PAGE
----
Effects of inorganic oxidants on kinetics and mechanisms of WO3-mediated photocatalytic degradation

Heechan Kim, Ha Young Yoo, Seokwon Hong, Sanghyeop Lee, Seunghak Lee, Baek Soo Park, Hyunwoong Park, Changha Lee, Jaesang Lee

Research output: Contribution to journalArticle

30 Citations (Scopus)

Abstract

This study evaluates the capacity of various inorganic oxidants (IO4 -, HSO5 -, S2O8 2-, H2O2, and BrO3 -) to act as alternative electron acceptors for WO3-mediated photocatalytic oxidation. Combination with IO4 - drastically increased the rate of photocatalytic degradation of 4-chlorophenol by WO3, while the other oxyanions only negligibly improved the photocatalytic activity. The extent of the photocatalytic performance enhancement in the presence of inorganic oxidants correlated well with the efficiencies for: (1) hydroxylation of benzoic acid as an OH probe, (2) dechlorination of dichloroaceate as a hole scavenger, and (3) water oxidation with O2 evolution. The results suggest that the promoted charge separation primarily causes kinetic enhancement in photocatalytic degradation using the WO3/IO4 - system. In marked contrast to the substrate-dependent activity of the photochemically activated IO4 - (generating selective IO3), the efficiency of the WO3/IO4 - system for photocatalytic degradation did not sensitively depend on the type of target organic compound, which implies the existence of a minor contribution of the photocatalytic reduction pathway associated with the production of IO3 as a secondary oxidant. On the other hand, the insignificant inhibitory effect of methanol as an OH quencher may reveal the possible involvement of SO4 - in the improved photocatalytic activity of the WO3/HSO5 - system. The alternative use of platinized WO3, where the interfacial electron transfer occurs in a concerted step, achieved a highly accelerated photocatalytic oxidation in the presence of HSO5 - and polyoxometalates as electron scavengers. In particular, the surface loading of nanoscale platinum appeared to retard the reaction route for SO4 - generation associated with a one-electron transfer.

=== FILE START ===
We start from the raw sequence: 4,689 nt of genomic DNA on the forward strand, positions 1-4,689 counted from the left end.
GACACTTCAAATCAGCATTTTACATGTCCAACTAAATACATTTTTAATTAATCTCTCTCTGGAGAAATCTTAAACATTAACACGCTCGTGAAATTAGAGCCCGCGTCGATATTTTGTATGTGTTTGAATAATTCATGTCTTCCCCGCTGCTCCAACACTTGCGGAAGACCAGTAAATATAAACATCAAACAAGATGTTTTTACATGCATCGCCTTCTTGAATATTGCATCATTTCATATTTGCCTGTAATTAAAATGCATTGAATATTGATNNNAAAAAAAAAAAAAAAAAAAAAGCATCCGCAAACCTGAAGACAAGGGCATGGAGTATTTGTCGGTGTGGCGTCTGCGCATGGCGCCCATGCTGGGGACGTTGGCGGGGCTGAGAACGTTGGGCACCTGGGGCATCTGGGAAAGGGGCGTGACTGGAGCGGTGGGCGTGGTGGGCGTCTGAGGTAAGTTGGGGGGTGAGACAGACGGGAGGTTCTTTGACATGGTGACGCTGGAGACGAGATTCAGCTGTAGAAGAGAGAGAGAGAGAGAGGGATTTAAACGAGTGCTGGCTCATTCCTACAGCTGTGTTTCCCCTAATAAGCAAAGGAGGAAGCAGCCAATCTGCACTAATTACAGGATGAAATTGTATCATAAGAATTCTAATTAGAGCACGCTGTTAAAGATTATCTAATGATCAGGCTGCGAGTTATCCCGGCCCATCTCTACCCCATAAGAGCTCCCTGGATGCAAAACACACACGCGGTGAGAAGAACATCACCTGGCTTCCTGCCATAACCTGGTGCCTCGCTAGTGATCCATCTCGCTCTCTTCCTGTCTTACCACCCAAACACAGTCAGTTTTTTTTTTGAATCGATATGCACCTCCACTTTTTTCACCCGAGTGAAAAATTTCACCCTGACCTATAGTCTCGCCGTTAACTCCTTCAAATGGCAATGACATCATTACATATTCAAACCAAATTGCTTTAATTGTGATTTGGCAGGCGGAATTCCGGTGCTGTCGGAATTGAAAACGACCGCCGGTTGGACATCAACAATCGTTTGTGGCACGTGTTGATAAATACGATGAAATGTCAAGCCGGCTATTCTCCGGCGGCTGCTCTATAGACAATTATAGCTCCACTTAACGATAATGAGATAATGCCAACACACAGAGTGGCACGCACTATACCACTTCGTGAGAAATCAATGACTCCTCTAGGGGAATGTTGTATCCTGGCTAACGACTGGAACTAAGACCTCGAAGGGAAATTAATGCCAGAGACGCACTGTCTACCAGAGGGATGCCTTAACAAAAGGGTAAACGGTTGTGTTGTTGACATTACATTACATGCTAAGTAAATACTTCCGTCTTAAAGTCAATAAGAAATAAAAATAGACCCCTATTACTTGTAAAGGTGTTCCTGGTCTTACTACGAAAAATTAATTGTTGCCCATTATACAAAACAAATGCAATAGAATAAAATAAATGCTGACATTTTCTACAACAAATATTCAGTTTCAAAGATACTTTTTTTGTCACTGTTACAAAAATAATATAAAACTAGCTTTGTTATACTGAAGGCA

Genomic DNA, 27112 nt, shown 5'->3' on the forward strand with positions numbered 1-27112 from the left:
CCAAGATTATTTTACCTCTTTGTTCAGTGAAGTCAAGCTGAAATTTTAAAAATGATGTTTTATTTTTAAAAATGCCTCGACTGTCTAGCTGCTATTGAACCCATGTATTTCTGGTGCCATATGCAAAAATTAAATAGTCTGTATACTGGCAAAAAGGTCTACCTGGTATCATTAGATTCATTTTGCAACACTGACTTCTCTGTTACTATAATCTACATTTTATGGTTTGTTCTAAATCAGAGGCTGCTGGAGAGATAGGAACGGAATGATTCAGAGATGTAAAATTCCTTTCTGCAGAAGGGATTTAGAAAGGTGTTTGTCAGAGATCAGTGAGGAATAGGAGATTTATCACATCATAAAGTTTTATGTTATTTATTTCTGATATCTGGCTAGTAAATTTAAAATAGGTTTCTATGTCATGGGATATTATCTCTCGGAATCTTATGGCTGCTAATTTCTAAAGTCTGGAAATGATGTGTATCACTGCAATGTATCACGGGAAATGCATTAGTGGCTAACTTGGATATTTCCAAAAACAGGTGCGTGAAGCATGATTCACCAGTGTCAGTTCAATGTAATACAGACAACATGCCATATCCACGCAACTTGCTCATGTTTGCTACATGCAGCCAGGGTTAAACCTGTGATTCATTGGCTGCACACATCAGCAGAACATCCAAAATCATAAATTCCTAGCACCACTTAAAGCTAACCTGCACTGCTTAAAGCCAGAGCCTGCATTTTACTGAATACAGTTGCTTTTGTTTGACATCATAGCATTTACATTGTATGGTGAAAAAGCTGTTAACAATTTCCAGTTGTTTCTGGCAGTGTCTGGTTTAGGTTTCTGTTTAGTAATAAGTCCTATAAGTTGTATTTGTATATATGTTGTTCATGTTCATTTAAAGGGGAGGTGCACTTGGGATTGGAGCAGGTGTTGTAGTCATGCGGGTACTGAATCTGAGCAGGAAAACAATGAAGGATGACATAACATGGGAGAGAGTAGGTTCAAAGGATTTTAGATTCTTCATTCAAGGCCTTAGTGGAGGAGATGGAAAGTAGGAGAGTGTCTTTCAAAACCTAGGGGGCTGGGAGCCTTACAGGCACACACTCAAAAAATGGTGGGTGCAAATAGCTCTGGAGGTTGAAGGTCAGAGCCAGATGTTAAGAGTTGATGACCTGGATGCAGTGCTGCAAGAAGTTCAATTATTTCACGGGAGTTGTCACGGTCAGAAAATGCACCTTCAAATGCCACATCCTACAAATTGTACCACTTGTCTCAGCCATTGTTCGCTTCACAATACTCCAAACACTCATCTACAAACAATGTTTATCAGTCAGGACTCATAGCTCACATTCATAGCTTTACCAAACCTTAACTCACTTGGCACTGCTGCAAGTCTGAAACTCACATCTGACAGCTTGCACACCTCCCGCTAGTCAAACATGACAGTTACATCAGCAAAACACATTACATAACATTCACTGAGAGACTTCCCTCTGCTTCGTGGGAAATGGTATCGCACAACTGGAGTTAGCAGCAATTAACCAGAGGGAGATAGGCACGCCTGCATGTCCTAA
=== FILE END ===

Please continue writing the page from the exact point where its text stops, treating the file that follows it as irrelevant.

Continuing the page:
Original languageEnglish
Pages (from-to)515-523
Number of pages9
JournalApplied Catalysis B: Environmental
Volume162
DOIs
Publication statusPublished - 2015 Jan 1

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Oxidants
oxidant
Degradation
electron
kinetics
degradation
Kinetics
Electrons
scavenger
oxidation
Oxidation
Dechlorination
Hydroxylation
Benzoic Acid
Benzoic acid
chlorophenol
dechlorination
Platinum
platinum
Organic compounds

ASJC Scopus subject areas

  • Catalysis
  • Process Chemistry and Technology
  • Environmental Science(all)

Cite this

Effects of inorganic oxidants on kinetics and mechanisms of WO3-mediated photocatalytic degradation. / Kim, Heechan; Yoo, Ha Young; Hong, Seokwon; Lee, Sanghyeop; Lee, Seunghak; Park, Baek Soo; Park, Hyunwoong; Lee, Changha; Lee, Jaesang.

In: Applied Catalysis B: Environmental, Vol. 162, 01.01.2015, p. 515-523.

Research output: Contribution to journalArticle

Kim, Heechan ; Yoo, Ha Young ; Hong, Seokwon ; Lee, Sanghyeop ; Lee, Seunghak ; Park, Baek Soo ; Park, Hyunwoong ; Lee, Changha ; Lee, Jaesang. / Effects of inorganic oxidants on kinetics and mechanisms of WO3-mediated photocatalytic degradation. In: Applied Catalysis B: Environmental. 2015 ; Vol. 162. pp. 515-523.
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abstract = "This study evaluates the capacity of various inorganic oxidants (IO4 -, HSO5 -, S2O8 2-, H2O2, and BrO3 -) to act as alternative electron acceptors for WO3-mediated photocatalytic oxidation. Combination with IO4 - drastically increased the rate of photocatalytic degradation of 4-chlorophenol by WO3, while the other oxyanions only negligibly improved the photocatalytic activity. The extent of the photocatalytic performance enhancement in the presence of inorganic oxidants correlated well with the efficiencies for: (1) hydroxylation of benzoic acid as an OH probe, (2) dechlorination of dichloroaceate as a hole scavenger, and (3) water oxidation with O2 evolution. The results suggest that the promoted charge separation primarily causes kinetic enhancement in photocatalytic degradation using the WO3/IO4 - system. In marked contrast to the substrate-dependent activity of the photochemically activated IO4 - (generating selective IO3), the efficiency of the WO3/IO4 - system for photocatalytic degradation did not sensitively depend on the type of target organic compound, which implies the existence of a minor contribution of the photocatalytic reduction pathway associated with the production of IO3 as a secondary oxidant. On the other hand, the insignificant inhibitory effect of methanol as an OH quencher may reveal the possible involvement of SO4 - in the improved photocatalytic activity of the WO3/HSO5 - system. The alternative use of platinized WO3, where the interfacial electron transfer occurs in a concerted step, achieved a highly accelerated photocatalytic oxidation in the presence of HSO5 - and polyoxometalates as electron scavengers. In particular, the surface loading of nanoscale platinum appeared to retard the reaction route for SO4 - generation associated with a one-electron transfer.",
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AU - Lee, Seunghak

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